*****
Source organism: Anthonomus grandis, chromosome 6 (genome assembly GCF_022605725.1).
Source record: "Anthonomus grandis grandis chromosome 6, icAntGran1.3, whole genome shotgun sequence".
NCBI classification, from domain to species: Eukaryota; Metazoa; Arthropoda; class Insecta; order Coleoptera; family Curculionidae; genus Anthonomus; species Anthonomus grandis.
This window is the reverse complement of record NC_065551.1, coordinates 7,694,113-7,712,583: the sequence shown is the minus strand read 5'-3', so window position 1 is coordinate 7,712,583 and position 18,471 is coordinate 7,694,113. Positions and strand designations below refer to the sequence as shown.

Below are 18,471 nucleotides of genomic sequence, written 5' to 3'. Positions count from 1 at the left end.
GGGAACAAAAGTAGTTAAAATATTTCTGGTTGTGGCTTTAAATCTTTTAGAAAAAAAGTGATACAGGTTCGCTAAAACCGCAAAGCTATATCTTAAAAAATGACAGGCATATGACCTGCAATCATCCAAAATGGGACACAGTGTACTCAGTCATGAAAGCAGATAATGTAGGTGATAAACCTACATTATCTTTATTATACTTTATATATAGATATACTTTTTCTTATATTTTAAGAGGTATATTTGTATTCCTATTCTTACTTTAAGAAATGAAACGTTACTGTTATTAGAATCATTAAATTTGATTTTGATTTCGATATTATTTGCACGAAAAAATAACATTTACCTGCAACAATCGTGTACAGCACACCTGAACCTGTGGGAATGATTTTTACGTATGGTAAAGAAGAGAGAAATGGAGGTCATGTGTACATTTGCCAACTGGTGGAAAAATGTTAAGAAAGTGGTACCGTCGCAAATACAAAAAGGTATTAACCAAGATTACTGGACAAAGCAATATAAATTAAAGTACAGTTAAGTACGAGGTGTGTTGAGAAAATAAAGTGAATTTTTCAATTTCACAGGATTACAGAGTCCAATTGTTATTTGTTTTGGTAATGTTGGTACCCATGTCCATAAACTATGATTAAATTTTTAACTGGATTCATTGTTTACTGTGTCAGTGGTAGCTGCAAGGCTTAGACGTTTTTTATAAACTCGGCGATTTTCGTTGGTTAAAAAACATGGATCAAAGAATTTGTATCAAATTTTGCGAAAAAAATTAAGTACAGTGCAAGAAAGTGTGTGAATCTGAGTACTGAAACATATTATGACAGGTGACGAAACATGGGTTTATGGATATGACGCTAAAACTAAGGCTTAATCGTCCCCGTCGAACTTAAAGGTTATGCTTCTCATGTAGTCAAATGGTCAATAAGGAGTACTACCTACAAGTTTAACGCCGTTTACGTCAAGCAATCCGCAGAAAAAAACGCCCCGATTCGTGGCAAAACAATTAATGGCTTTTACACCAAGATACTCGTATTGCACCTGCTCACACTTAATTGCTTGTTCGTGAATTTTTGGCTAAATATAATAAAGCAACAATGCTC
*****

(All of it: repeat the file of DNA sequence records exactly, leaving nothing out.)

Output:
Source organism: Anthonomus grandis, chromosome 6 (genome assembly GCF_022605725.1).
Source record: "Anthonomus grandis grandis chromosome 6, icAntGran1.3, whole genome shotgun sequence".
NCBI classification, from domain to species: Eukaryota; Metazoa; Arthropoda; class Insecta; order Coleoptera; family Curculionidae; genus Anthonomus; species Anthonomus grandis.
This window is the reverse complement of record NC_065551.1, coordinates 7,694,113-7,712,583: the sequence shown is the minus strand read 5'-3', so window position 1 is coordinate 7,712,583 and position 18,471 is coordinate 7,694,113. Positions and strand designations below refer to the sequence as shown.

Below are 18,471 nucleotides of genomic sequence, written 5' to 3'. Positions count from 1 at the left end.
GGGAACAAAAGTAGTTAAAATATTTCTGGTTGTGGCTTTAAATCTTTTAGAAAAAAAGTGATACAGGTTCGCTAAAACCGCAAAGCTATATCTTAAAAAATGACAGGCATATGACCTGCAATCATCCAAAATGGGACACAGTGTACTCAGTCATGAAAGCAGATAATGTAGGTGATAAACCTACATTATCTTTATTATACTTTATATATAGATATACTTTTTCTTATATTTTAAGAGGTATATTTGTATTCCTATTCTTACTTTAAGAAATGAAACGTTACTGTTATTAGAATCATTAAATTTGATTTTGATTTCGATATTATTTGCACGAAAAAATAACATTTACCTGCAACAATCGTGTACAGCACACCTGAACCTGTGGGAATGATTTTTACGTATGGTAAAGAAGAGAGAAATGGAGGTCATGTGTACATTTGCCAACTGGTGGAAAAATGTTAAGAAAGTGGTACCGTCGCAAATACAAAAAGGTATTAACCAAGATTACTGGACAAAGCAATATAAATTAAAGTACAGTTAAGTACGAGGTGTGTTGAGAAAATAAAGTGAATTTTTCAATTTCACAGGATTACAGAGTCCAATTGTTATTTGTTTTGGTAATGTTGGTACCCATGTCCATAAACTATGATTAAATTTTTAACTGGATTCATTGTTTACTGTGTCAGTGGTAGCTGCAAGGCTTAGACGTTTTTTATAAACTCGGCGATTTTCGTTGGTTAAAAAACATGGATCAAAGAATTTGTATCAAATTTTGCGAAAAAAATTAAGTACAGTGCAAGAAAGTGTGTGAATCTGAGTACTGAAACATATTATGACAGGTGACGAAACATGGGTTTATGGATATGACGCTAAAACTAAGGCTTAATCGTCCCCGTCGAACTTAAAGGTTATGCTTCTCATGTAGTCAAATGGTCAATAAGGAGTACTACCTACAAGTTTAACGCCGTTTACGTCAAGCAATCCGCAGAAAAAAACGCCCCGATTCGTGGCAAAACAATTAATGGCTTTTACACCAAGATACTCGTATTGCACCTGCTCACACTTAATTGCTTGTTCGTGAATTTTTGGCTAAATATAATAAAGCAACAATGCTC